Digitimes Research considers ARM's new Cortex-A17 and existing Cortex-A12 processors to be basically the same based on their architectures, except for the Cortex-A17's support for big.LITTLE architecture. As to why ARM created the Cortex-A17, Digitimes Research believes the chip designer is trying to prompt its clients to adopt the platform while its 64-bit architecture becomes mature in order to provide consumers with an optimized usage experience. The Cortex-A17 is inferior to the Cortex-A15 in terms of compute performance, but the processor has a friendlier price and lower power consumption compared to the Cortex-A15.
In addition, the release of the Cortex-A17 also marked the end of ARM's 32-bit product development. In the future, ARM will have the Cortex-A17 handle its mid-range and high-end 32-bit processor business and leave the Cortex-A7 in charge of the entry-level 32-bit processor business. Processors released prior to the Cortex-A15 will all gradually be phased out, with new processors being developed to natively use a 64-bit architecture.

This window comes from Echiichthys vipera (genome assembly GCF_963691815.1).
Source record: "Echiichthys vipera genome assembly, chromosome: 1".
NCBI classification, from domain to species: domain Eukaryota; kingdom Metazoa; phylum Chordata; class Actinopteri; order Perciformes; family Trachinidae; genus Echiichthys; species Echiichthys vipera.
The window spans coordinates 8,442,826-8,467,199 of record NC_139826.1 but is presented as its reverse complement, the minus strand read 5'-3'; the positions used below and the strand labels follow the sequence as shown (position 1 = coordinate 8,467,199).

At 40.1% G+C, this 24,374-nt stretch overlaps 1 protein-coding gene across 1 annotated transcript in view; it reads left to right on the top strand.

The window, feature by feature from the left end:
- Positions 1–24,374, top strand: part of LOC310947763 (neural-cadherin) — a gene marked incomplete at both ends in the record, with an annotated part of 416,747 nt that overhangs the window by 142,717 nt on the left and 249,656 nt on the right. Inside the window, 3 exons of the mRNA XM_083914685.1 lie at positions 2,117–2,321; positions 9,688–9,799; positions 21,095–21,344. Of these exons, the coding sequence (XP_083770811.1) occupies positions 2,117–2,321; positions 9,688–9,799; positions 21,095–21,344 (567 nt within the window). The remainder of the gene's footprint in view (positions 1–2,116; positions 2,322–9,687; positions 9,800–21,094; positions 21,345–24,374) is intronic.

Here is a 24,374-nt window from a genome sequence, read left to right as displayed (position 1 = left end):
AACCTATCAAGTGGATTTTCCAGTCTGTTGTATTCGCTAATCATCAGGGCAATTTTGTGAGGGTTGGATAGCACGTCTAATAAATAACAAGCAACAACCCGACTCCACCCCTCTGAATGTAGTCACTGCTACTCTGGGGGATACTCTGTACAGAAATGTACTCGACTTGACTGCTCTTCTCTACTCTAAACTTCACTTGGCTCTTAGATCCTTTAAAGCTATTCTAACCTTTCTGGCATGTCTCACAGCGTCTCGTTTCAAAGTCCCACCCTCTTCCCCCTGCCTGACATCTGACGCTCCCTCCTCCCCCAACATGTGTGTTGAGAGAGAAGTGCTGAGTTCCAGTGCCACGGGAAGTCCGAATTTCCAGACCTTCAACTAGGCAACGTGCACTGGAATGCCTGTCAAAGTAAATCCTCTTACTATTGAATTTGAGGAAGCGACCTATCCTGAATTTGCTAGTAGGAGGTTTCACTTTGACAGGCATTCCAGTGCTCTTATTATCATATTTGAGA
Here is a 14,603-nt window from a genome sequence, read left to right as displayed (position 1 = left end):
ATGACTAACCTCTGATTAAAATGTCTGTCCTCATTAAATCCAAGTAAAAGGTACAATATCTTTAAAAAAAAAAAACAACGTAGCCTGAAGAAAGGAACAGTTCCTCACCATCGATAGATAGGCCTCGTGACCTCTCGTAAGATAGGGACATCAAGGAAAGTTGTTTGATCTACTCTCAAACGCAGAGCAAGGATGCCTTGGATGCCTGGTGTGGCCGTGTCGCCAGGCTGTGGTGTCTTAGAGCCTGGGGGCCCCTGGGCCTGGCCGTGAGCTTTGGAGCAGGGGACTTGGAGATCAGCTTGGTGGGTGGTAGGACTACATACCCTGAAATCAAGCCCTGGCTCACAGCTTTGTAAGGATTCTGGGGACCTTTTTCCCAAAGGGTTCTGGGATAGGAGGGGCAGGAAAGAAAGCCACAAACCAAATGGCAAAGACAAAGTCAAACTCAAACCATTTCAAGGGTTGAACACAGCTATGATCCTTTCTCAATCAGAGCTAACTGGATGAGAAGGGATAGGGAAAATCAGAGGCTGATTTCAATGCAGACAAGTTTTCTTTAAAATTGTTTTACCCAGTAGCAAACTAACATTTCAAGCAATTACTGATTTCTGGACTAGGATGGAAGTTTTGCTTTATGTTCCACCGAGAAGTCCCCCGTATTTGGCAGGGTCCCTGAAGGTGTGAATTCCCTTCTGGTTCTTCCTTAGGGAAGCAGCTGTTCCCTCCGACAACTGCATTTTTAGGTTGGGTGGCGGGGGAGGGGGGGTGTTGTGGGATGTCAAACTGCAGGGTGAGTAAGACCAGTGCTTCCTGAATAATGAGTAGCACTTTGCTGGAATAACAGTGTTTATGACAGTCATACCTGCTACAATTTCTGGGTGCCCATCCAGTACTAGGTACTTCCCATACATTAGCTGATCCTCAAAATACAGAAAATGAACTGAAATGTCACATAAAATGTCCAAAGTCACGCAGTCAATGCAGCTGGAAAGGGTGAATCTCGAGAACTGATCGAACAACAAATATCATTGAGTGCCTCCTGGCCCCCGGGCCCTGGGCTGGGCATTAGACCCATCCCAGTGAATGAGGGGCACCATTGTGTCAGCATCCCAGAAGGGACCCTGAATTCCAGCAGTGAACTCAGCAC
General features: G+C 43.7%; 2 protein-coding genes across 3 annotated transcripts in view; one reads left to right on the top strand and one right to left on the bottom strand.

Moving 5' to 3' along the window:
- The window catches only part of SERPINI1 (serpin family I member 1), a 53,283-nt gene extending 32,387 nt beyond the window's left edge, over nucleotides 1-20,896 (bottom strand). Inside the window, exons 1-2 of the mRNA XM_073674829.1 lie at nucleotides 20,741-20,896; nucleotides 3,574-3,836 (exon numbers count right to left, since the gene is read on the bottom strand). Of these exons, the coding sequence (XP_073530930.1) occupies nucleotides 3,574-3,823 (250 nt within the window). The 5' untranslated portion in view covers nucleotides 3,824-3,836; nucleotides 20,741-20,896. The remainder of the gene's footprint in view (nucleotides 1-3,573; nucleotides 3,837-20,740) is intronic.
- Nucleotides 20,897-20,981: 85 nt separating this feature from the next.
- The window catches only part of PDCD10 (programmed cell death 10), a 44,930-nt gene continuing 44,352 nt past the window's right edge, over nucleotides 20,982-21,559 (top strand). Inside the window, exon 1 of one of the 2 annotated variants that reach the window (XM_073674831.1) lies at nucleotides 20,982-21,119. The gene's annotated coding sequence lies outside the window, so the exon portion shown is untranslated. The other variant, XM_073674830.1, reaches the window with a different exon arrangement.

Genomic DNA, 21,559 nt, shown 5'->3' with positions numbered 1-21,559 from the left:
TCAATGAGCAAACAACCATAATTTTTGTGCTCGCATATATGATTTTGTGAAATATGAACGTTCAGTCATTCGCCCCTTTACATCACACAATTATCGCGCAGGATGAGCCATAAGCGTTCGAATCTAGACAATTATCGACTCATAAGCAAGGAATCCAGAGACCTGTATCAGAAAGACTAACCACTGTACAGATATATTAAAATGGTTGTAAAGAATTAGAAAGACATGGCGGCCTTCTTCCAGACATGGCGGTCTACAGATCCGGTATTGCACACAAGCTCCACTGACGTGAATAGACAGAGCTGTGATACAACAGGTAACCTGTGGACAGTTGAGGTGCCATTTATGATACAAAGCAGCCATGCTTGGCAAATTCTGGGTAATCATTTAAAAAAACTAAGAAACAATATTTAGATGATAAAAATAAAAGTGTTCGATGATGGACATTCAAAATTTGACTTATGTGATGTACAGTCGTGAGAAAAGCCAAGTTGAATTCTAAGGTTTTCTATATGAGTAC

Although the Cortex-A17 is mainly looking to fill the Cortex-A12's missing big.LITTLE architecture with a slight compute performance improvement through enhancing some memory management systems, Digitimes Research still believes the Cortex-A17 will be the best solution before the arrival of the 64-bit Android era due to its advantages in power consumption and price/performance ratio despite its inferior in compute performance against the Cortex-A15.
For ARM, even once 64-bit systems has become available, over 2-3 years will still be required before the 64-bit architecture becomes standardized and starts contributing benefits. Initially, besides the development of high-end 64-bit hardware, ARM is expected to spare some of its focus to the performance of 32-bit product lines and the release of the Cortex-A17 is meant to avoid the weak performance of its entry-level hardware such as the Cortex-A53 from affecting its competitiveness in the market.